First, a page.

4 min read


Can Dogs Live with Glaucoma?



4 min read


Can Dogs Live with Glaucoma?


Glaucoma is a nasty condition caused by increased pressure within the eye. You're probably well aware that it affects people — more than three million Americans have glaucoma — but did you know that it can also cause some very serious problems for our canine companions?

Glaucoma damages the retina and optic nerve, causing pain and potentially even blindness in affected dogs. However, though it's undoubtedly serious and a problem requiring urgent attention, it's not a death sentence. 

Dogs diagnosed with glaucoma can and do go on to live long and happy lives, but prompt treatment is the key to reducing the risk of any vision loss for your pooch.


Signs and Symptoms of Glaucoma in Dogs

Glaucoma is a serious condition that can have life-changing consequences for your pet, so it's important to be able to recognize the symptoms as soon as they develop. Not only is it painful for your pooch, but around 40 percent of cases can cause blindness in as little as one year. 

As an owner, keep your own eyes peeled for one or more of the following symptoms in your furry friend:

  • Redness of the eye
  • Cloudiness of the eye
  • Different-sized pupils between eyes
  • Blinking of the eye or reluctance to open an eye
  • Sensitivity to or avoidance of light
  • Squinting
  • Disorientation
  • Lack of vision, for example: bumping into normal objects
  • Lethargy and depression
  • Agitation and excessive barking
  • Pawing at or rubbing eyes
  • Bulging eyes

Most of the time, glaucoma appears in one eye first and will then spread to the other eye after a short period. While you won't normally notice vision loss, if your dog's sight has been dramatically affected by the condition, then you may see them start bumping into or tripping over objects they're used to navigating around.

If left untreated, glaucoma can cause pain, vision loss and even blindness for your furry friend. So if your pooch shows any of the above signs, book a trip to your vet as soon as possible.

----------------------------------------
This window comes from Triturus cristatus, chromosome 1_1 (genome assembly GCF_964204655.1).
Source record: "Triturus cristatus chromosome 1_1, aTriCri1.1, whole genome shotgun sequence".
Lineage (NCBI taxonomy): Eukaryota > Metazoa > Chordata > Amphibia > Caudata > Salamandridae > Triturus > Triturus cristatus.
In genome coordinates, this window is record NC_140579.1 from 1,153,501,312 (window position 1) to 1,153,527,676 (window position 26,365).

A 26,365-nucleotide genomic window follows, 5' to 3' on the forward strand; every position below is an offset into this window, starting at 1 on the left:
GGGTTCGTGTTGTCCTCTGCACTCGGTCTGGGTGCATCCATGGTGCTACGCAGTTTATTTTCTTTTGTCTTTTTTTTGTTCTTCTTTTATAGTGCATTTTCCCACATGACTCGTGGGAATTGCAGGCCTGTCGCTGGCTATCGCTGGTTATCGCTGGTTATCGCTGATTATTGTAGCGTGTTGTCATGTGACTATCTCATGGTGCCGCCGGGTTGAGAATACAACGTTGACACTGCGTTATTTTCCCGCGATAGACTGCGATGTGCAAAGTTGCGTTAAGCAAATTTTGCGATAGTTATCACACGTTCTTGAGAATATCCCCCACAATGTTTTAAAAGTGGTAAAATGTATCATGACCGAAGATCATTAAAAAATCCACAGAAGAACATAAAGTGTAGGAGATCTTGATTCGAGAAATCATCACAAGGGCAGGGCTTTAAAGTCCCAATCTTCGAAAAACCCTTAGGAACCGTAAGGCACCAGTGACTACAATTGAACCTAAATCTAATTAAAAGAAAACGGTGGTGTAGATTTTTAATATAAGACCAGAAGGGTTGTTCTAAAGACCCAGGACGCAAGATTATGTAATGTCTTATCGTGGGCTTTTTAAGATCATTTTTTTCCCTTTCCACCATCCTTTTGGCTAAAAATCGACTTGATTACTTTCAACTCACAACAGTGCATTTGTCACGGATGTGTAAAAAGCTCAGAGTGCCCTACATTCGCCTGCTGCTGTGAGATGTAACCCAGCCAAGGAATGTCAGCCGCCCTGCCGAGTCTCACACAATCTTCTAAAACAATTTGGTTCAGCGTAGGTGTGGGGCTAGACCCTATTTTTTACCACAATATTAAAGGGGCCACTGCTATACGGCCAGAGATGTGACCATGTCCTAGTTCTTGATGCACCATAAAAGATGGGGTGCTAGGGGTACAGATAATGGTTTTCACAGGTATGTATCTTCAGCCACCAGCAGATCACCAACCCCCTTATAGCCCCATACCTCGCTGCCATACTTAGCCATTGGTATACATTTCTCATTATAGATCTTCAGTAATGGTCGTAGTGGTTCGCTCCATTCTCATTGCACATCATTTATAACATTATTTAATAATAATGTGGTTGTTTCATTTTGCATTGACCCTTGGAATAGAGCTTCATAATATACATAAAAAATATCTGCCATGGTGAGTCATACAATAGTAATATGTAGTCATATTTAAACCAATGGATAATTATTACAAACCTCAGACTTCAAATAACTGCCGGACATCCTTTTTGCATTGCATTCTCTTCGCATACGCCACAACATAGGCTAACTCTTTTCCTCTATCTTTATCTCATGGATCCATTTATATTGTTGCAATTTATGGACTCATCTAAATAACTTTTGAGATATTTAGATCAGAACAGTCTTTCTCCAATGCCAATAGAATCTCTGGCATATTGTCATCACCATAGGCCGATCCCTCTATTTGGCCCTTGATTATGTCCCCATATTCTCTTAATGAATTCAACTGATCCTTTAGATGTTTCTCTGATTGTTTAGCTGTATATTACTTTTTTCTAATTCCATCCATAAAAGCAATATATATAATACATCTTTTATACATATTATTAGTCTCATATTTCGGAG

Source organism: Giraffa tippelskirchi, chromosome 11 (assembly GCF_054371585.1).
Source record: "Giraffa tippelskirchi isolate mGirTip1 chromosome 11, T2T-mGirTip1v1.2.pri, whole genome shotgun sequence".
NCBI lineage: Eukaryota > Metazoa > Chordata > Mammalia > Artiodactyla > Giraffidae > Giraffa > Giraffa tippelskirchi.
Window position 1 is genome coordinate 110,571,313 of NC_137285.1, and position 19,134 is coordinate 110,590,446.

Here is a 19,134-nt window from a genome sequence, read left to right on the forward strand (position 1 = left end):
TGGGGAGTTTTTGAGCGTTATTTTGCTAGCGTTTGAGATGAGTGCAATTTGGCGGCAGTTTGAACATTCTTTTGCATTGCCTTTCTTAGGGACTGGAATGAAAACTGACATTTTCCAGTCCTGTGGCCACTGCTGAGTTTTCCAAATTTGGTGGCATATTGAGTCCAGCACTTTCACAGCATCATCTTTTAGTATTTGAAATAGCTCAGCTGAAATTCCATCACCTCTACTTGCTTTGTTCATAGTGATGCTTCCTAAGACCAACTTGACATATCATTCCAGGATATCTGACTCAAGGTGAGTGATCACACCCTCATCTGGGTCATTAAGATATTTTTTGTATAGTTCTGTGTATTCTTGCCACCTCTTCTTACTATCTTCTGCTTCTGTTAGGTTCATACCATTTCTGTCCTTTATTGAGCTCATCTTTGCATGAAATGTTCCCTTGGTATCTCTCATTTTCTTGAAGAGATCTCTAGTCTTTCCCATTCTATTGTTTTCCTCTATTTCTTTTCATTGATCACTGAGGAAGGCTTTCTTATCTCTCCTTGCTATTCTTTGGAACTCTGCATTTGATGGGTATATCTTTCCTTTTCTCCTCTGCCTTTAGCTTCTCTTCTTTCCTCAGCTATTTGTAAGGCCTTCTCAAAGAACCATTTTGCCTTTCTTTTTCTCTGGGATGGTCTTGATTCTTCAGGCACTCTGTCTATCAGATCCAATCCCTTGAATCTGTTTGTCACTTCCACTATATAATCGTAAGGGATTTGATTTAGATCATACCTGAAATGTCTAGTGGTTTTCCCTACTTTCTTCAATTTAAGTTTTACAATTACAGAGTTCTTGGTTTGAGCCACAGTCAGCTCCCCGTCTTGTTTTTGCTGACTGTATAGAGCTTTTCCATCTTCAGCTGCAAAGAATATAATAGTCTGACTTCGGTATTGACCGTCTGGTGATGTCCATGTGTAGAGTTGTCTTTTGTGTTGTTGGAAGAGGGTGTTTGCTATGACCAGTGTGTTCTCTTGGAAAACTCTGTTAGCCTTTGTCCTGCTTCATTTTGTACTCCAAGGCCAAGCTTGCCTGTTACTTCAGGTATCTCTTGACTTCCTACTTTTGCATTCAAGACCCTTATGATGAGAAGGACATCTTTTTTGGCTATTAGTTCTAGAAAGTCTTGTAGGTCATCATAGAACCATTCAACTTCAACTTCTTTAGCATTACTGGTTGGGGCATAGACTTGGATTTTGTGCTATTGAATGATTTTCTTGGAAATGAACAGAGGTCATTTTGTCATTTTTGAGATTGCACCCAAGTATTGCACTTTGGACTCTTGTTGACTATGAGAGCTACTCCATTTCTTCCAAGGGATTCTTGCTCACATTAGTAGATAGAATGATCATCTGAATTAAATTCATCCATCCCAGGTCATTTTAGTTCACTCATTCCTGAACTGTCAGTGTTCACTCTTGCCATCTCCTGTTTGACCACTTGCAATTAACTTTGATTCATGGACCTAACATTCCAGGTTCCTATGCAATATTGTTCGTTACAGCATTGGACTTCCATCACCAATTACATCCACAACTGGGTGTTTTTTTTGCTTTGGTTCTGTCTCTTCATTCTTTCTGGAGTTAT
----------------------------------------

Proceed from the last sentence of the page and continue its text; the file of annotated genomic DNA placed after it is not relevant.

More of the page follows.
Body Language

Your dog's body language could contain clues that they're battling glaucoma, such as:<br/>

  • Barking
  • Lack Of Focus
  • Whimpering
  • Averting Eyes
  • Pupils Dilated

Other Signs

Other signs to look for include:<br/>

  • Red Or Cloudy Eye
  • An Enlarged Pupil
  • Light Sensitivity
  • Signs Of Eye Pain, Such As Pawing At An Eye
  • Vision Loss
  • Agitation


The Science of Glaucoma in Dogs


Your dog's eyes are normally filled with a fluid called aqueous humor. The amount of this fluid is regulated to maintain the level of pressure in the eye at a healthy range. However, in dogs with glaucoma, this fluid is produced faster than it can be drained out, causing increased pressure within the eye.

There are many different causes of glaucoma, but in dogs, it can be classified as one of two forms:

  • Primary glaucoma. An inherited condition caused by genetic predisposition, primary glaucoma occurs when the flow of fluid into or out of the eye is abnormal. Some breeds commonly affected include (but are not limited to) the American Cocker Spaniel, Basset Hound, Jack Russell Terrier, Siberian Husky, Golden Retriever and Welsh Springer Spaniel.
  • Secondary glaucoma. This occurs when other eye conditions slow or block the drainage of fluid, causing increased pressure. Examples of conditions that can lead to secondary glaucoma include inflammation inside the eye, cancer, cataracts, lens luxation and injury.

It's important to note that glaucoma usually begins in one eye but, if left untreated, will spread to the other eye in approximately half of all cases. Failure to access treatment will also mean the condition causes permanent damage to the optic nerve, eventually leading to blindness.

Diagnosis and Treatment of Glaucoma in Dogs


A thorough ophthalmic examination will allow your vet to study your dog's eyes and determine the cause of their discomfort. If glaucoma is in its early stages, other causes of eye redness and irritation, for example, conjunctivitis, will need to be ruled out. Your vet will also be able to measure your dog's intraocular pressure using a tonometer and may refer your pet to a veterinary ophthalmologist.

Discovering that your dog has glaucoma can be a distressing and worrying time, but it's important to know that there are treatment options available. However, the treatment chosen for your dog will depend on the cause of the glaucoma and the severity of the condition.

The main goal is to restore eye pressure to a normal level, and your vet may prescribe multiple medications to make this happen as quickly as possible and reduce the amount of vision damage. Medications given can take the form of eye drops, topical ointments, and oral drugs, designed to do everything from reduce fluid production and decrease inflammation, to delay the onset of glaucoma.

However, if glaucoma is a long-term condition that has gone undetected or has been previously misdiagnosed, the optical nerve may have sustained significant damage and surgery may be recommended as the best course of action. Once again, the surgery performed will vary according to your dog's condition and may involve draining fluid, stopping further fluid buildup, or even removing the eye.

It's a serious and daunting prospect, but the good news is that dogs can still live happy, fulfilling lives after suffering glaucoma. Of course, by knowing the warning signs and getting anything worrying checked out by an expert as soon as possible, you can greatly improve your dog's chances of seeing off the threat of glaucoma before it can cause any lasting damage.

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By a Labrador Retriever lover Tim Falk

Published: 04/06/2018, edited: 04/06/2020

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